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It's a PR move from wotc to justify killing 1.0a. It's the big bad nfts and hate content that 1.0a allows that needs to be blocked.


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I've been committed to PF1e and have not yet moved on to PF2e. However, I am exhausted with WotC licensing. Paizo, if with PF2e you can finally break us away that and use other licensing, I'm all in.

Please finally come into your own, Paizo. Stop the WotC insanity! Thank you for your efforts and rising to lead the RPG community to sensibility!

I've read OGL 1.2 "Play Test" and, honestly, I'm still very concerned about WotC. I don't trust them. I feel very boxed in with their VTT policy and restrictions not to use the monster images from the books you've bought and paid for in your own games. Good thing I only bought three 5e books to look at them. No way I could use 5e with that type of restriction. Time to move on.

Playing groups need to have flexibility to use the material they bought as long as they use it exclusively within their campaigns with a reasonable number of players in their group. Otherwise, there's no point buying the material.


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I still greatly prefer Pathfinder 1st Edition, so I'm still waiting to see what falls out for that (even if Paizo never makes anything more for it, somebody might do it, if only they won't be strangled by a horde of Hasbro lawyers).


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I still got all those AP's standing around, looking at me... if I ever get the ones done I want to play, I might be finally ready to change to 2E, if my groups are okay with it (and I know some players don't like the 2nd edition, either). It's not that improbable that by the time we get around to it, 3E will already have been announced. :p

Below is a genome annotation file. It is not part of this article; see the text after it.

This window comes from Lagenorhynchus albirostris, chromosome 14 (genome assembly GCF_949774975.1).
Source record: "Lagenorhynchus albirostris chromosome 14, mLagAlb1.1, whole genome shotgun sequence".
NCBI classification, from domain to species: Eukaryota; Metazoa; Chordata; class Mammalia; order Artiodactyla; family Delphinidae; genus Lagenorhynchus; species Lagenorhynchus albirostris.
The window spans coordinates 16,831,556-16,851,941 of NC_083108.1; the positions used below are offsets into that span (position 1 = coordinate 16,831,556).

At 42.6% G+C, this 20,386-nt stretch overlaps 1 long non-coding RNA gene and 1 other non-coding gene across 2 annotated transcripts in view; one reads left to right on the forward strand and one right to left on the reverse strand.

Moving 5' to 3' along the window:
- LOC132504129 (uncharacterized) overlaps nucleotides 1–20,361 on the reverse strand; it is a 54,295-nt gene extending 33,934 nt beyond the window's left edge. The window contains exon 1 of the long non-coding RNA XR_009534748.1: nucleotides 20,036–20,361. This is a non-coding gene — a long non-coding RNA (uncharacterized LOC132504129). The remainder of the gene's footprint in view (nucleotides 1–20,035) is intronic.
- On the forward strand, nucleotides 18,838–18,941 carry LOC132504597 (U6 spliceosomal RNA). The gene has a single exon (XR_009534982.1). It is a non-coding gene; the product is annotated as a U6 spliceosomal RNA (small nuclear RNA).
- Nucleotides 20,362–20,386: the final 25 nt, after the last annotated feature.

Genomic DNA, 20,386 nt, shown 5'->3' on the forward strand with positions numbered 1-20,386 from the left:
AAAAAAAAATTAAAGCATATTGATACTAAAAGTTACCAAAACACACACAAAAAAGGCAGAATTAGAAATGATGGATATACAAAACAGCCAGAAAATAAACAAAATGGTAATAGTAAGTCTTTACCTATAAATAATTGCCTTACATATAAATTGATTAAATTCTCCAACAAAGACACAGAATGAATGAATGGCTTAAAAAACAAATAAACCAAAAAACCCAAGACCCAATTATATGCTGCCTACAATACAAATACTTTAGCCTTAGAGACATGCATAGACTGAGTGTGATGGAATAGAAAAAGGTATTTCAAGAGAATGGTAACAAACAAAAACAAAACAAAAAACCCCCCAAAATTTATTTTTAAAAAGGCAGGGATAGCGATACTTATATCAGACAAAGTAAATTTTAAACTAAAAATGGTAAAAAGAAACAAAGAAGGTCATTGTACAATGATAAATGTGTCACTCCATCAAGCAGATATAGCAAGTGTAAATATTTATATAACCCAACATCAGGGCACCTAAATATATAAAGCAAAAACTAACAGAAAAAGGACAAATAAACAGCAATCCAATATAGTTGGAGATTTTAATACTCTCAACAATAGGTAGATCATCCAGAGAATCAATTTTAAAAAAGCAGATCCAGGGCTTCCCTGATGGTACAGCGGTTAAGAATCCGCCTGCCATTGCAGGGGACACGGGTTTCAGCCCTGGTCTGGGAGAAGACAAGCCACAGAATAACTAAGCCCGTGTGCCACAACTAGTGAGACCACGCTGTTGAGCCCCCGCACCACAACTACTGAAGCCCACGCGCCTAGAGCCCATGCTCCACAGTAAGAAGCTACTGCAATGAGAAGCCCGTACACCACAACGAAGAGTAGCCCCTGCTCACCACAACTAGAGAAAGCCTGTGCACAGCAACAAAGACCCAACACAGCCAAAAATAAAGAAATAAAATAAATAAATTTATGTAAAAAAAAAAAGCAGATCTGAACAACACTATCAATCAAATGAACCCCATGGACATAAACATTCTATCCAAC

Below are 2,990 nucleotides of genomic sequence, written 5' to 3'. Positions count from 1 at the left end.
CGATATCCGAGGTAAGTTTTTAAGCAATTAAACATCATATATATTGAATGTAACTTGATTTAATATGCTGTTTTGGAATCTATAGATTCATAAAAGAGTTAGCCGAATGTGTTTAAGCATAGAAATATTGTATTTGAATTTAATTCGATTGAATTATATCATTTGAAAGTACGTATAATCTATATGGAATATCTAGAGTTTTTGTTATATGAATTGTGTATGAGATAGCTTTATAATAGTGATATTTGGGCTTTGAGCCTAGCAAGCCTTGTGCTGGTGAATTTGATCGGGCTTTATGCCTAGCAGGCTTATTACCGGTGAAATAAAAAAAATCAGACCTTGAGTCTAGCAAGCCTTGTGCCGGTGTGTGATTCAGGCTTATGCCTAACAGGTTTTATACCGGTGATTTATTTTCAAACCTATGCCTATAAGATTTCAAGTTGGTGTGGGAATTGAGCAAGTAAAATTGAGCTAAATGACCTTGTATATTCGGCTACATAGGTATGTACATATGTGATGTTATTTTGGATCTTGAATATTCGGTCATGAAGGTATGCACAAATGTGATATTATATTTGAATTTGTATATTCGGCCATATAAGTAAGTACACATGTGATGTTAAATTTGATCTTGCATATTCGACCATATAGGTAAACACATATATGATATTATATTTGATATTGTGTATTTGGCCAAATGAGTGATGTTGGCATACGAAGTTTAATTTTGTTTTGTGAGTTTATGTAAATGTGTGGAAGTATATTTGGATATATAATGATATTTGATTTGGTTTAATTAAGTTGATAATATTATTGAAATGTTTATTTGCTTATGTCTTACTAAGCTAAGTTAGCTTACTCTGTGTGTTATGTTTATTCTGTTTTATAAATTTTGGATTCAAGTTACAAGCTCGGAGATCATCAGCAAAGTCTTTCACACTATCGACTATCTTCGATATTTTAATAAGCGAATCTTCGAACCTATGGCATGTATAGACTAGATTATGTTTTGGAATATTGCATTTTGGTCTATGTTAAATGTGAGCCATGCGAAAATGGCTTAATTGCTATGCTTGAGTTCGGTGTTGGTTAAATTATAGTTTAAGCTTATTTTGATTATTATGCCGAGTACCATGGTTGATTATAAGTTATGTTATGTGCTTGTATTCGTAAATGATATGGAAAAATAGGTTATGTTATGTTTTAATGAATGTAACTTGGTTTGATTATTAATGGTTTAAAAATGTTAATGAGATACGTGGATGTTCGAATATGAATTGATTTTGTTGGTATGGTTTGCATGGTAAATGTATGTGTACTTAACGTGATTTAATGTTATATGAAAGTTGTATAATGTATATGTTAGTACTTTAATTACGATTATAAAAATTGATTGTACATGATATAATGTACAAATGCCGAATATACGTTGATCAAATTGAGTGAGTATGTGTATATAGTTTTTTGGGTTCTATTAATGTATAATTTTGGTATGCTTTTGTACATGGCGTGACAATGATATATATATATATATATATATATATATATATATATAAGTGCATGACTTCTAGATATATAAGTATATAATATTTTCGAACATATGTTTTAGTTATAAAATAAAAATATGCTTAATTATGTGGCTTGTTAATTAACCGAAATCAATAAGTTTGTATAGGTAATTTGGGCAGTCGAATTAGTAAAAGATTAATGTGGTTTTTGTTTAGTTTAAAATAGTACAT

Liberty's Edge

I still don't understand how NFTs could even apply to anything. It's just a boogeyman as far as I can tell, but a really outlandish one. They may as well say it also keeps tigers aways.


Coridan wrote:
I still don't understand how NFTs could even apply to anything. It's just a boogeyman as far as I can tell, but a really outlandish one. They may as well say it also keeps tigers aways.

SRM believes that a big part of the thrust and point of the NFT restrictions are squarely leveled at him personally given at this point he is one of the only major players in the market that are working on an RPG system that has the ability to leverage NFT and blockchain for their game.

I'll refrain from talking about my theories about the project as I am of two minds about it and to be quite honest my feelings about that work don't really vibe with much of the discourse surrounding web3.0 that is dominant around here but I will say that of all the creators in this space, on a personal level, I deeply relate to him, trust his creative drive, and think his ethics and worldview are among the most solid, centered, and relatable.

I don't know for a fact if WotC is intentionally taking aim at him and that project but he certainly seems to think that is the case.


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UnArcaneElection wrote:

I still greatly prefer Pathfinder 1st Edition, so I'm still waiting to see what falls out for that (even if Paizo never makes anything more for it, somebody might do it, if only they won't be strangled by a horde of Hasbro lawyers).

I do, too. However, the reality I'm seeing on Discord servers is that it is much harder to find PF1e players. Also, trying to build a PF1e campaign in Foundry VTT takes work because you've got to, more or less, build all your NPCs at least to the extent of importing statblocks and assigning images to the actors (aka tokens or pawns). I've got a better setup in MapTool with my own macros, but people seem to prefer Foundry VTT. Took me 1 1/2 years to develop that. When Paizo marginized PF1e immediately after announcing PF2e, they basically killed it and the PF1e community.